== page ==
Thursday, February 15, 2007

Who or what is SAIC?

Vanity Fair has a quite interesting article about SAIC, a company I had never heard about before.

Washington's $8 Billion Shadow
Mega-contractors such as Halliburton and Bechtel supply the government with brawn. But the biggest, most powerful of the "body shops"—SAIC, which employs 44,000 people and took in $8 billion last year—sells brainpower, including a lot of the "expertise" behind the Iraq war.

The article goes on to describe SAIC, and their less than stellar record. The article also touches on why such companies exist.
It is a simple fact of life these days that, owing to a deliberate decision to downsize government, Washington can operate only by paying private companies to perform a wide range of functions. To get some idea of the scale: contractors absorb the taxes paid by everyone in America with incomes under $100,000. In other words, more than 90 percent of all taxpayers might as well remit everything they owe directly to SAIC or some other contractor rather than to the IRS.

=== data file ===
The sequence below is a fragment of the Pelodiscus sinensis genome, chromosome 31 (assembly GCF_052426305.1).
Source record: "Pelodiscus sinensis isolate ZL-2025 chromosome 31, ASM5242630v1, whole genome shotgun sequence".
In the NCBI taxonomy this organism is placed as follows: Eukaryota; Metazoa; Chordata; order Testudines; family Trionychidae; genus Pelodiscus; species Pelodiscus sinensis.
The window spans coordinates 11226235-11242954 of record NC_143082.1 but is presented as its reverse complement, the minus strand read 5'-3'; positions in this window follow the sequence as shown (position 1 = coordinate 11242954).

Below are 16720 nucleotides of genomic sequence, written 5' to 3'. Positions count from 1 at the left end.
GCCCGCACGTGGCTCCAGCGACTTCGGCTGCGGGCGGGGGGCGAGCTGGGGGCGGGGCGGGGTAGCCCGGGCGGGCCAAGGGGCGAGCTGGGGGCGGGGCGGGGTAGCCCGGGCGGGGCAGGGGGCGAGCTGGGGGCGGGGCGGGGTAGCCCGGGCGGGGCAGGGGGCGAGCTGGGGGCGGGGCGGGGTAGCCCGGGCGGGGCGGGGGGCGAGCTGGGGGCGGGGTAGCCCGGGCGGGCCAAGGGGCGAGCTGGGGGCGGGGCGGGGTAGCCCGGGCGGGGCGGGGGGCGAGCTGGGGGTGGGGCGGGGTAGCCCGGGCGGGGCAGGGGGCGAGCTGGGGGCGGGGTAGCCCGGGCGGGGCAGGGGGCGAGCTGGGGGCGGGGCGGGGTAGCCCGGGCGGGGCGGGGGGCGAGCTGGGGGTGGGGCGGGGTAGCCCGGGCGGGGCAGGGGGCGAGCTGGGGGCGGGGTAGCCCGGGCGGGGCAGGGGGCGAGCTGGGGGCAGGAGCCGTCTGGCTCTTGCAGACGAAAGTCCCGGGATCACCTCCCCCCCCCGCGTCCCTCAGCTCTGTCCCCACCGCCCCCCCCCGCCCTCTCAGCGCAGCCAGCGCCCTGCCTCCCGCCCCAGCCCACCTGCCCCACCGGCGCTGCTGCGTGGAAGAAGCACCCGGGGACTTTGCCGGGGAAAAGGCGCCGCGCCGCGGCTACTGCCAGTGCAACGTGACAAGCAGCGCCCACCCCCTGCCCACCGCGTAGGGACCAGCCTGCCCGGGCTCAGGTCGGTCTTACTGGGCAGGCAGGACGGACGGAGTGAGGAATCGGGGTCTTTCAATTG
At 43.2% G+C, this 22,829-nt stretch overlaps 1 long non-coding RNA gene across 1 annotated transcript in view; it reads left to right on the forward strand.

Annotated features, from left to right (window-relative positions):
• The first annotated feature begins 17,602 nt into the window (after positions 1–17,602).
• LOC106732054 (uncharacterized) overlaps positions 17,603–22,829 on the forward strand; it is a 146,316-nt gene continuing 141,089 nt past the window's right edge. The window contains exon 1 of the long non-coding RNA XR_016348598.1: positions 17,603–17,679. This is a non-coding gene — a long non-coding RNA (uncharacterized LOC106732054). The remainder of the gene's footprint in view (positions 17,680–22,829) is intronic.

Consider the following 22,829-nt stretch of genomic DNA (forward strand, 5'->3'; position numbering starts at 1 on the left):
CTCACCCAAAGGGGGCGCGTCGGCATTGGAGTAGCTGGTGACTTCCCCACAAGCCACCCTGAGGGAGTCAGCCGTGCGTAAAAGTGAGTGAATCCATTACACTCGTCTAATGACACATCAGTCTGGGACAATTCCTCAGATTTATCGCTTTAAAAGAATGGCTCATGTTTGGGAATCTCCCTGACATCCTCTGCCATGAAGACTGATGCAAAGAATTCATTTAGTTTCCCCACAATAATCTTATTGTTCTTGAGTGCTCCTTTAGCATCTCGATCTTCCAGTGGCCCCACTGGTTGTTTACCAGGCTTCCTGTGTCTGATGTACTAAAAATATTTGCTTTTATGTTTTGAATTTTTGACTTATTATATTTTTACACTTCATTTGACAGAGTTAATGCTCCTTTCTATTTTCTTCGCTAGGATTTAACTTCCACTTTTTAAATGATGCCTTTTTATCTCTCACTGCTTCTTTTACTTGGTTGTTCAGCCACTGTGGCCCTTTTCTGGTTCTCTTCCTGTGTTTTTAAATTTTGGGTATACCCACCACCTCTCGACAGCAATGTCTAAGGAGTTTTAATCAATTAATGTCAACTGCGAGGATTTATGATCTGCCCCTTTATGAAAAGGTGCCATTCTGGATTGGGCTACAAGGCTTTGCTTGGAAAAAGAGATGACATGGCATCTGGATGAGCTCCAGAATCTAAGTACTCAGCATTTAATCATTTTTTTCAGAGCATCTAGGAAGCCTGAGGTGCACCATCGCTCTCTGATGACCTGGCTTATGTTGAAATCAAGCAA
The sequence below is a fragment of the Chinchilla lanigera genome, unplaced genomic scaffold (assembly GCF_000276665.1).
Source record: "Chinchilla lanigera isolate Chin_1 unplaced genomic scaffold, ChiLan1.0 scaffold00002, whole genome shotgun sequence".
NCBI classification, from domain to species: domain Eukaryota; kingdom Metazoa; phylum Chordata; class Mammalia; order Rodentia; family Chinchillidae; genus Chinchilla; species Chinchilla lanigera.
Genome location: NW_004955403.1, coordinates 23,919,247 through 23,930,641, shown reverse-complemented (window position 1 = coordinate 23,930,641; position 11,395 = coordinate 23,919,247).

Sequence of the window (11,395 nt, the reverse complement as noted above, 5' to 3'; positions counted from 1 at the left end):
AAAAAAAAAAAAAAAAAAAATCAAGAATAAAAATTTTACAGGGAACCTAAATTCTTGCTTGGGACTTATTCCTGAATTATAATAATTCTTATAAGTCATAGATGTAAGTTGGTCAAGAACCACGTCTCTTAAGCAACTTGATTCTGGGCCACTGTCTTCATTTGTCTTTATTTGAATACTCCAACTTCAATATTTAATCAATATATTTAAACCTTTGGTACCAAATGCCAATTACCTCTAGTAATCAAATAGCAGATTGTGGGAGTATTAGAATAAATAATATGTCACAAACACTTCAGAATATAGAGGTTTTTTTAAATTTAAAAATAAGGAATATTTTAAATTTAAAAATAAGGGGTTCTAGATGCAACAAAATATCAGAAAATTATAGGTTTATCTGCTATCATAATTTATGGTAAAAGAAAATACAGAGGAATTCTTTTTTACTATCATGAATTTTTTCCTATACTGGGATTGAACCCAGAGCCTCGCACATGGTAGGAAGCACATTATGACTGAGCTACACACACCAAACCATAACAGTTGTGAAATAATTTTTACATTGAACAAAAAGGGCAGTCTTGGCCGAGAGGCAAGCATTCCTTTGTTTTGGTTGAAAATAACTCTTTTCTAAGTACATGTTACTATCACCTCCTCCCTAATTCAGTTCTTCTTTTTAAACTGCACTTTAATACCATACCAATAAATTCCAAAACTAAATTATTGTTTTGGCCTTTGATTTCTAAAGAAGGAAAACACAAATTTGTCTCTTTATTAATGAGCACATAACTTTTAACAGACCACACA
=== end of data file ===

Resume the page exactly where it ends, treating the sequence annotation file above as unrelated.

This is hardly a new trend. In his 1980 book, Fat City, Donald Lambro describes much the same going on. It goes without saying that this is not a cost effective way of running things, and that it creates problems with oversight and conflict of interest, as the article also explains.
In Washington these companies go by the generic name "body shops"—they supply flesh-and-blood human beings to do the specialized work that government agencies no longer can. Often they do this work outside the public eye, and with little official oversight—even if it involves the most sensitive matters of national security.


SAIC's relative anonymity has allowed large numbers of its executives to circulate freely between the company and the dozen or so government agencies it cares about. William B. Black Jr., who retired from the N.S.A. in 1997 after a 38-year career to become a vice president at SAIC, returned to the N.S.A. in 2000. Two years later the agency awarded the Trailblazer contract to SAIC.

I highly recommend the article - go read it, and see what the US taxpayers' money is really used on.

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